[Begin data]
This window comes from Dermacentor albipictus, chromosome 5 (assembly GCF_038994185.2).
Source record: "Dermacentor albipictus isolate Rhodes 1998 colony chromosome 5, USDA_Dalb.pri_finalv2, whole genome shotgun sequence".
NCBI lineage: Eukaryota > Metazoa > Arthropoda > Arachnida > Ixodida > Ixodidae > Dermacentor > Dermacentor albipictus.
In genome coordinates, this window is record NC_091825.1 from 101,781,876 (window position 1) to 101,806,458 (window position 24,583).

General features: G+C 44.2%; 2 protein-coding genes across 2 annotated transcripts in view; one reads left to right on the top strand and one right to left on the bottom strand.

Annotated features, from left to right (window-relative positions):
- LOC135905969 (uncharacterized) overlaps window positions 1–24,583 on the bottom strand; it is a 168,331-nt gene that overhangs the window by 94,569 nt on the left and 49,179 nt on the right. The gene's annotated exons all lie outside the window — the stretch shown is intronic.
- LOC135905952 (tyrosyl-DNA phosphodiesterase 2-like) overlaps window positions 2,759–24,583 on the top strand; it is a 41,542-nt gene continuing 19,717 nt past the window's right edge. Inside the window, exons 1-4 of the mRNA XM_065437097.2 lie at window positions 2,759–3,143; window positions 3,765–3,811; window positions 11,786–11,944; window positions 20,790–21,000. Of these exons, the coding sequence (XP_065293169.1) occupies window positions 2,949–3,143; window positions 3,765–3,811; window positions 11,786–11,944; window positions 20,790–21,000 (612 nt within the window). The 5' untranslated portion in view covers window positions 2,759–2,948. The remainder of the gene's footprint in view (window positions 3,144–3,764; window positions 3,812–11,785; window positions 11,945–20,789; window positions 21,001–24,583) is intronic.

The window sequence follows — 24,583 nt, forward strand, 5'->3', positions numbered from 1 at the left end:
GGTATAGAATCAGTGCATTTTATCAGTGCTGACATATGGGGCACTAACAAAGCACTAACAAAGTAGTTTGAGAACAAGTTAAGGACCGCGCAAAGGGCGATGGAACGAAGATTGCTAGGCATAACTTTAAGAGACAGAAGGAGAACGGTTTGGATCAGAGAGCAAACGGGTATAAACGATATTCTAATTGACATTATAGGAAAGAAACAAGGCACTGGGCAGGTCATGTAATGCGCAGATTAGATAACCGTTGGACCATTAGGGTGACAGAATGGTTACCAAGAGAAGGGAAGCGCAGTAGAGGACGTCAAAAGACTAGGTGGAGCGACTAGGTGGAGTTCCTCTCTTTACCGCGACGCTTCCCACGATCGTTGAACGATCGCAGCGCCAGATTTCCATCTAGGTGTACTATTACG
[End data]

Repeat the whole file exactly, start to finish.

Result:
This window comes from Dermacentor albipictus, chromosome 5 (assembly GCF_038994185.2).
Source record: "Dermacentor albipictus isolate Rhodes 1998 colony chromosome 5, USDA_Dalb.pri_finalv2, whole genome shotgun sequence".
NCBI lineage: Eukaryota > Metazoa > Arthropoda > Arachnida > Ixodida > Ixodidae > Dermacentor > Dermacentor albipictus.
In genome coordinates, this window is record NC_091825.1 from 101,781,876 (window position 1) to 101,806,458 (window position 24,583).

General features: G+C 44.2%; 2 protein-coding genes across 2 annotated transcripts in view; one reads left to right on the top strand and one right to left on the bottom strand.

Annotated features, from left to right (window-relative positions):
- LOC135905969 (uncharacterized) overlaps window positions 1–24,583 on the bottom strand; it is a 168,331-nt gene that overhangs the window by 94,569 nt on the left and 49,179 nt on the right. The gene's annotated exons all lie outside the window — the stretch shown is intronic.
- LOC135905952 (tyrosyl-DNA phosphodiesterase 2-like) overlaps window positions 2,759–24,583 on the top strand; it is a 41,542-nt gene continuing 19,717 nt past the window's right edge. Inside the window, exons 1-4 of the mRNA XM_065437097.2 lie at window positions 2,759–3,143; window positions 3,765–3,811; window positions 11,786–11,944; window positions 20,790–21,000. Of these exons, the coding sequence (XP_065293169.1) occupies window positions 2,949–3,143; window positions 3,765–3,811; window positions 11,786–11,944; window positions 20,790–21,000 (612 nt within the window). The 5' untranslated portion in view covers window positions 2,759–2,948. The remainder of the gene's footprint in view (window positions 3,144–3,764; window positions 3,812–11,785; window positions 11,945–20,789; window positions 21,001–24,583) is intronic.

The window sequence follows — 24,583 nt, forward strand, 5'->3', positions numbered from 1 at the left end:
GGTATAGAATCAGTGCATTTTATCAGTGCTGACATATGGGGCACTAACAAAGCACTAACAAAGTAGTTTGAGAACAAGTTAAGGACCGCGCAAAGGGCGATGGAACGAAGATTGCTAGGCATAACTTTAAGAGACAGAAGGAGAACGGTTTGGATCAGAGAGCAAACGGGTATAAACGATATTCTAATTGACATTATAGGAAAGAAACAAGGCACTGGGCAGGTCATGTAATGCGCAGATTAGATAACCGTTGGACCATTAGGGTGACAGAATGGTTACCAAGAGAAGGGAAGCGCAGTAGAGGACGTCAAAAGACTAGGTGGAGCGACTAGGTGGAGTTCCTCTCTTTACCGCGACGCTTCCCACGATCGTTGAACGATCGCAGCGCCAGATTTCCATCTAGGTGTACTATTACG